When the parties hold a meeting to discuss resolution, the meeting generally takes place in the conference room of the Assistant Attorney General, Tax in the main building of the Department of Justice between Constitution Avenue and Pennsylvania Avenue adjacent to the IRS building at 1111 Constitution Avenue. Unlike the IRS building which is about as ugly as a building can be, the Department of Justice building received a lot of fancy art deco features. I do not know the history behind the two buildings but can say with certainty that the builders were not working with the same budget. The accountants controlled the budget in the building of the IRS structure while someone with imagination took charge of the building of DOJ’s digs immediately across the street and constructed at about the same time.
The conference generally consists of attendees from DOJ Trial Section (if their case is on appeal), DOJ Appellate Section, the Assistant Attorney General or someone from the Tax Division front office and attorneys from the Chief Counsel’s national office. Someone from the Solicitor General’s office may attend. Field attorneys from Chief Counsel attend on very rare occasion. The highest ranking person from within the Tax Division generally serves as the host as well as the arbiter. Each of the various represented parties gets to explain their position for or against the appeal of the case. Generally, the discourse plays out in a genteel fashion but occasionally tempers flare. The meeting can go on for some time.
The decision to appeal does not come up for a vote at the meeting. The decision belongs to the Assistant Attorney General who generally sides with the Appellate Section. The decision also requires the consent of the Solicitor General who almost always agrees with the decision of the Assistant Attorney General.
Because the Appellate Section attorneys almost always argue for not appealing the case, they also offer insights into what would make the case a better vehicle for appeal assuming this case does not go forward. This part of the conversation caused me to give the name “Room of Lies.” The government generally does not need to appeal a specific case because other similar cases will come along thereafter. The Government can lose the first case or two, or three at the lower level while refining its trial techniques and its arguments and then take a later case to the circuit court once it develops the facets it wants to have in an appeal vehicle. I get that and appreciate the importance of choosing the right case.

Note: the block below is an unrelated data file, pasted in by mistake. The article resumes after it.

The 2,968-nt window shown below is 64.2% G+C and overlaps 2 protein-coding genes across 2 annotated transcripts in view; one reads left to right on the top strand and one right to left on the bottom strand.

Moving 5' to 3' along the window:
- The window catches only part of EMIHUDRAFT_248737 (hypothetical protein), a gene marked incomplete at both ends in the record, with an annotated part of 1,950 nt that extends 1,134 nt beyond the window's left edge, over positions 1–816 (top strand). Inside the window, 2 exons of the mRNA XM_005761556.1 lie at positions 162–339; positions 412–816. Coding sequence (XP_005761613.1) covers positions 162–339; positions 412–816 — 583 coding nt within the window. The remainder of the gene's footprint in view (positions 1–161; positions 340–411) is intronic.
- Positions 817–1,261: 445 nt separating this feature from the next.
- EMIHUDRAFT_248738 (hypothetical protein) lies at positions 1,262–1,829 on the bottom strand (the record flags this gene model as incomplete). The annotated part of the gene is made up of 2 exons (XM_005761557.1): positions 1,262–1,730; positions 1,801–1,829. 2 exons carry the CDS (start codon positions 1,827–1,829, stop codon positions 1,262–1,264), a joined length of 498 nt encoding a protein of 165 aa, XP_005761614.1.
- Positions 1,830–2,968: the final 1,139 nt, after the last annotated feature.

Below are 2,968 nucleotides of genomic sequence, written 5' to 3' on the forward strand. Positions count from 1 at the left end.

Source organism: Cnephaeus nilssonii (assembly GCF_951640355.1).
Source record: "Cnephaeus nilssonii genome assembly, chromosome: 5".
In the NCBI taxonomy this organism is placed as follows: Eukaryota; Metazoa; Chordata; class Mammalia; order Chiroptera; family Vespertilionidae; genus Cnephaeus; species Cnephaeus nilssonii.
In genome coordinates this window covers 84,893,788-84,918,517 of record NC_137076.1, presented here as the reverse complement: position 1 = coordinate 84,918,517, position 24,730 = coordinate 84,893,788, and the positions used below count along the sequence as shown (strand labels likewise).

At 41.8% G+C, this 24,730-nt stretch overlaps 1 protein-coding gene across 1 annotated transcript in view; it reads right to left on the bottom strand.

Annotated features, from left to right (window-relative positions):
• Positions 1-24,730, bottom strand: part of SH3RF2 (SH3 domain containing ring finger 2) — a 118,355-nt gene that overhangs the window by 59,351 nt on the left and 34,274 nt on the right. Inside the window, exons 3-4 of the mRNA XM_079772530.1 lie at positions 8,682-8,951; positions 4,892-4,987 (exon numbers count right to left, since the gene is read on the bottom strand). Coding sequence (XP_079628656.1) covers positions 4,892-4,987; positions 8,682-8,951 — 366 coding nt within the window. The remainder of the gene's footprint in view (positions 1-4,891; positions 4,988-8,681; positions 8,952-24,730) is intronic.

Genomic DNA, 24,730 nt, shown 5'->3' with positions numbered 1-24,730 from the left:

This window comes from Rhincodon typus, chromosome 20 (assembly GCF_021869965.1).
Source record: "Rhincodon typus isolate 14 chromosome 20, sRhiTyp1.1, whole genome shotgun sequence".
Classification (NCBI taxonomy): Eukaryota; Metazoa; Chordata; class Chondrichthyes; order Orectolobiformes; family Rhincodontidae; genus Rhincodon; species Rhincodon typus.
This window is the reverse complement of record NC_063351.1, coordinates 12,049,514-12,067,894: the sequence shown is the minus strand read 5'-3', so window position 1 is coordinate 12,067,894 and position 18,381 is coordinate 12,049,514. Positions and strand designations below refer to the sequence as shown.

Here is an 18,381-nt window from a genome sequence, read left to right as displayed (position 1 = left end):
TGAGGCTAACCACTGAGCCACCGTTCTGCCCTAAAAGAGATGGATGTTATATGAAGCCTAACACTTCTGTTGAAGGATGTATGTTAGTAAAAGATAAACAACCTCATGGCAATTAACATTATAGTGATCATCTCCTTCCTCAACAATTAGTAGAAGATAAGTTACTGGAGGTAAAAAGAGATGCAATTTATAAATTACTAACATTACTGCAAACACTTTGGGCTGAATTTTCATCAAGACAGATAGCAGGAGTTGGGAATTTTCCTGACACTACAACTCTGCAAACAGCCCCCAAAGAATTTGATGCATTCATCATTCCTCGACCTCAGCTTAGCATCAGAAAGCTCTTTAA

I stuck the room with this name because I found that when the discussion reached this point where the Appellate Section attorney or supervisor would explain to the rest of us the case that should not go forward for one or more reasons the characteristics of the desired case changed from discussion to discussion. I wanted to bring a recording into the room and play back the previous conversation. I would listen to the reason(s) not to appeal the first case on an issue where we thought the lower court clearly got the law wrong and the decision created fairly big problems for the client. I would take the information about the desired case back to my office where I would work with others to find or develop the case with the desired characteristics or in the desired circuit or whatever the Appellate Section attorneys identified as missing from the first case.
After losing the now developed “perfect” case, we would go through the appeal procedures again and again the Appellate Section attorneys would argue against appeal. This time they had new reasons for not wanting to appeal the case. We would go back to the pool of cases, develop one with the newly desired traits and come back again. This happened to me a few times and my frustration built up causing me to create my name for the room where we met. The Appellate Section attorneys were not necessarily wrong in what they said each time but I felt I was trying to hit a moving target. The actual appeal of the case often proceeded much smoother than the arguments surrounding whether to appeal.
When you look at a tax case the government has appealed, know that the appeal did not occur automatically but generally after a significant amount of debate and discussion not only about the correct legal result but also about the correctness of this case as the proper litigating vehicle.